“OP, send them the link to this post. You’re NTA but ALL your friends are [a**holes] here. They owe you an apology.” – justauser34
“It also sounds like they were using your diagnoses as a reason to gaslight you into thinking it was harmless teasing. It isn’t.”
“One comment or joke (while crass and unnecessary) was enough. She kept going and it was meant to humiliate you. You don’t need her as a friend.” – babymamaRJL
“I really hate that thing where someone is continually pushing your buttons over and over and then you snap.”
“All other people see is the snap, not the countless times they’ve pushed you to your limit, and you get comments like ‘that was too harsh,’ ‘they meant well,’ ‘give them a second chance’.”
They’ve had countless chances to see their behavior is f’ked up and change, but they haven’t. – proddy
“NTA. What a weird thing to accuse someone of faking. Especially since she knows your family is Icelandic.”
“Does she think you’re Elizabeth Holmes or something? Good on you for setting her straight.” – Youreplayinggod
“There are plenty of people raised in the US that have an accent. We all pick up ways of speech from our families growing up, and if your family speaks with an accent it makes sense that you would as well.”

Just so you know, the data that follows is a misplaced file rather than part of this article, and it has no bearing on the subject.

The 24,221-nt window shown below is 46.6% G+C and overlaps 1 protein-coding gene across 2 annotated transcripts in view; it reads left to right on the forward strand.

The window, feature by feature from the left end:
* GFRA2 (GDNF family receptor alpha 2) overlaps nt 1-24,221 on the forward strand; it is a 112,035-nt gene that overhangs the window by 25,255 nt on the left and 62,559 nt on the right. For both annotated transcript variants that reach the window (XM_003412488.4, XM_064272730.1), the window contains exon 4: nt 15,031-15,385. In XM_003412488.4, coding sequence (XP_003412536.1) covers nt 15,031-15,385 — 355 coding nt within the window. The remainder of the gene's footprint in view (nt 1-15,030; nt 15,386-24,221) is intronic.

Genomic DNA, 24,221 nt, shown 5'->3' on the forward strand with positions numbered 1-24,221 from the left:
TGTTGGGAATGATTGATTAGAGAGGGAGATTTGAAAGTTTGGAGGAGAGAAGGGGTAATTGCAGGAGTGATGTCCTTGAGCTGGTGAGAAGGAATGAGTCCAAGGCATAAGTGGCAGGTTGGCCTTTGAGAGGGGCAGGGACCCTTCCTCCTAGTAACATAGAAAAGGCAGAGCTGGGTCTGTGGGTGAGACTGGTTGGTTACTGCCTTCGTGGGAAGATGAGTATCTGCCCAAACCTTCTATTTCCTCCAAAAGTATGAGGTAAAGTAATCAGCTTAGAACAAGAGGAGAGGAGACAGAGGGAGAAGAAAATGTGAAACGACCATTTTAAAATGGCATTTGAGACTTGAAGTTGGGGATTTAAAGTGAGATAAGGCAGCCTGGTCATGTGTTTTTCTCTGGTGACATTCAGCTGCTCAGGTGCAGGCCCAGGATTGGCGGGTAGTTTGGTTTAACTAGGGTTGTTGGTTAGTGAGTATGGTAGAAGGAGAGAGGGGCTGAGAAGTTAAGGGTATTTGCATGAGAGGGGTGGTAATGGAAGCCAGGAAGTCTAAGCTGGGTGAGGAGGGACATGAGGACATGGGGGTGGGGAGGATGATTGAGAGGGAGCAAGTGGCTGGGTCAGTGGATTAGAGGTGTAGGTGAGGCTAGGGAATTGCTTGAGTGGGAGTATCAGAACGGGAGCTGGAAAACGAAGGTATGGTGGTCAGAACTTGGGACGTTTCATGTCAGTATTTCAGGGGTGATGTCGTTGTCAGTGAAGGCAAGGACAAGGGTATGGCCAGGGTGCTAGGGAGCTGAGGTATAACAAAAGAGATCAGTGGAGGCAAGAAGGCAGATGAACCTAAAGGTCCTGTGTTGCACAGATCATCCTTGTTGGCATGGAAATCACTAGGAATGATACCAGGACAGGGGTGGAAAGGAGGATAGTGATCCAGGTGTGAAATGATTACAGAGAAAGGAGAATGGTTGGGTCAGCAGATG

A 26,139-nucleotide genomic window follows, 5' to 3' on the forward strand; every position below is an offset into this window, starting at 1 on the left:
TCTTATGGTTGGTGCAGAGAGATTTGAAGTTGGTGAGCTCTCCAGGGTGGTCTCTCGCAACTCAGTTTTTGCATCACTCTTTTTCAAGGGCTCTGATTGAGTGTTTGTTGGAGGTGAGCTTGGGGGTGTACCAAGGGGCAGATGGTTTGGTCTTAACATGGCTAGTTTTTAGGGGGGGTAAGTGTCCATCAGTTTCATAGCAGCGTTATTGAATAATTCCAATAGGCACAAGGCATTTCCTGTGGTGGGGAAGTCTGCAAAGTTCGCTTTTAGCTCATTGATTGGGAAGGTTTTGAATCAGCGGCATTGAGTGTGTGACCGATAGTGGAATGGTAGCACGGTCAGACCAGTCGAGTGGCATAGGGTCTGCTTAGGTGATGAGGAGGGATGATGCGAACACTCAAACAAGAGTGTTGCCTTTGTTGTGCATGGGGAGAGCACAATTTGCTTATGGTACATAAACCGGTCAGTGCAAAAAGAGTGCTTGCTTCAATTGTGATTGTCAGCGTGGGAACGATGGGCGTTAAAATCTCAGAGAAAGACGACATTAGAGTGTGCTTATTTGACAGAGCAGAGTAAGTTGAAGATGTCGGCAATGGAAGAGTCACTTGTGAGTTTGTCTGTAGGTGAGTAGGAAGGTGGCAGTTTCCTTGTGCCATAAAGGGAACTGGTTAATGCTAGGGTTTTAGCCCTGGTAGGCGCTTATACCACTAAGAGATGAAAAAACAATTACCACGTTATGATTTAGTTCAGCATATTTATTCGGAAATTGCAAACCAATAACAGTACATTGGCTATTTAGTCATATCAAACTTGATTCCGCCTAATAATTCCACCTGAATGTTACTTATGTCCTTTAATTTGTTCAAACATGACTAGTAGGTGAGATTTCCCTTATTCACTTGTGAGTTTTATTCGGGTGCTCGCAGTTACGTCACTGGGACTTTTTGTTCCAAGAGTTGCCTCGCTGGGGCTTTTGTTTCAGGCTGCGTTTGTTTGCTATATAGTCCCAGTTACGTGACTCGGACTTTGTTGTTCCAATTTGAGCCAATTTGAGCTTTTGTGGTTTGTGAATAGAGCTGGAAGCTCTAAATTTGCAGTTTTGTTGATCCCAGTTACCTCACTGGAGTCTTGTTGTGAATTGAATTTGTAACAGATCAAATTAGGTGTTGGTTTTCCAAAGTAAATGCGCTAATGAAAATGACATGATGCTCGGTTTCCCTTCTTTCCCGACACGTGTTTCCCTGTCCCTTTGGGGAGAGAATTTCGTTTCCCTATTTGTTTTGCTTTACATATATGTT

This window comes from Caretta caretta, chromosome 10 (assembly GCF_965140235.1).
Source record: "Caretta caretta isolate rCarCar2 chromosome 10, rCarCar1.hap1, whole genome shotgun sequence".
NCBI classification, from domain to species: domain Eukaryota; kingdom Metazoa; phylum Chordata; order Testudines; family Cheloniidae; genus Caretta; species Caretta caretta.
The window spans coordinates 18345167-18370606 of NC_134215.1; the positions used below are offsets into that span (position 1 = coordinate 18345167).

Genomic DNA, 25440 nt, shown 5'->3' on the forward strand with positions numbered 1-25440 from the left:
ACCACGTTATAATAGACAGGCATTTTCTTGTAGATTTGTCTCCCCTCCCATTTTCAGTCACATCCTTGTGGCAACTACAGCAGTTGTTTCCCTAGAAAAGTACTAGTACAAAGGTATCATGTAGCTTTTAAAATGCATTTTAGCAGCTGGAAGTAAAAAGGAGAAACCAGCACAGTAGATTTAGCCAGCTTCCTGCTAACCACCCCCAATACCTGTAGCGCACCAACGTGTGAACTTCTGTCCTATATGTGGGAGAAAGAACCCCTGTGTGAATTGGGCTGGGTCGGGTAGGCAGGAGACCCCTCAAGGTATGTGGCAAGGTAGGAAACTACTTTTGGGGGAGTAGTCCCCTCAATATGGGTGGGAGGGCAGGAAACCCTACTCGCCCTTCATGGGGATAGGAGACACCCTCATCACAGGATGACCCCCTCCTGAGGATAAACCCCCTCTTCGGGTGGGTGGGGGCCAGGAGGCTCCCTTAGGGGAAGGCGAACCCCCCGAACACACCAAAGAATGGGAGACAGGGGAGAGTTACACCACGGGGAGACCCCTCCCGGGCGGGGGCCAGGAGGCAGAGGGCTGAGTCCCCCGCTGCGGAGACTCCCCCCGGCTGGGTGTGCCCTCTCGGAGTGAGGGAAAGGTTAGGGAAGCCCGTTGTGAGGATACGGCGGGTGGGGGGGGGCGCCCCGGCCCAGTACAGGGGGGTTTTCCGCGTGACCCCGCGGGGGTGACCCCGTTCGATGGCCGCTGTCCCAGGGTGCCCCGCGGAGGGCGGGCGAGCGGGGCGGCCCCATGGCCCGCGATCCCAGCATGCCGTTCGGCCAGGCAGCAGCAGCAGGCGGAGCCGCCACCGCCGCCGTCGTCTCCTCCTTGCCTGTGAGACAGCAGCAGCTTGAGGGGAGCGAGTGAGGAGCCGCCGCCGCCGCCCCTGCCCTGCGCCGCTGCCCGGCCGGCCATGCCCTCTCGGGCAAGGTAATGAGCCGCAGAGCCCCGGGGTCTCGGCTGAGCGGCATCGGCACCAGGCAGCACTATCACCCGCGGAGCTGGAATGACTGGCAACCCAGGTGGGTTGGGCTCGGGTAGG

“Either there is some underline jealousy there, or she’s one of those weirdos that think your culture—and therefore your accent—should be totally erased once you’re part of the ‘great American melting pot.’ Either way she’s TA.” – Youreplayinggod
People shared their own experiences with accents.
“Weirdly (or maybe not, now that I think about it) there are certain phrases that I say with an accent because they’re phrases I picked up from my parents and grandparents, all of whom have strong regional accents—albeit from different regions.”
“I was pretty good work friends with a guy who didn’t know my dad’s family was from Philly until he overheard me say I was meeting my family down the shore for vacation.”
“His wife’s family is from there and he recognized it. He also liked pointing out how when I’m tired or drinking my vowels get very New England-y.” – seanchaigirl
“I was raised in the north in a city. But spending most of my time growing up with my grandmothers, both of whom are from the Deep South I have a country drawl mixed in with a philly accent.”
“If I’m not trying super hard I sound like a bumpkin. I’ve never been below the Mason-Dixon Line for more than a week.”
“I was often mistaken on the phone for my grandmother as a child. Kinda strange for someone to confuse a ten year old boy with an elderly woman but WHATEVER.” – Smegmatyphoon
“My parents are Australian but lived in the US when me and my sister were born. My sister always had a moderate Australia accent while I had a straight American accent.”
“(Although my mother used her British accent when in the US as no one could understand her Aussie accent—a very weird sounding family!)” – slpinaus
“NTA. That comment from her tells you all you need to know: she’s jealous because you have a unique voice and sounds cool.”
“Drop those so-called ‘friends’ and build new relationships with a more diverse – and less ignorant – group of people.” – neuro_umbrage
Overall, most of the Redditors thought the OP’s reaction was warranted and suggested she reconsider her friendships.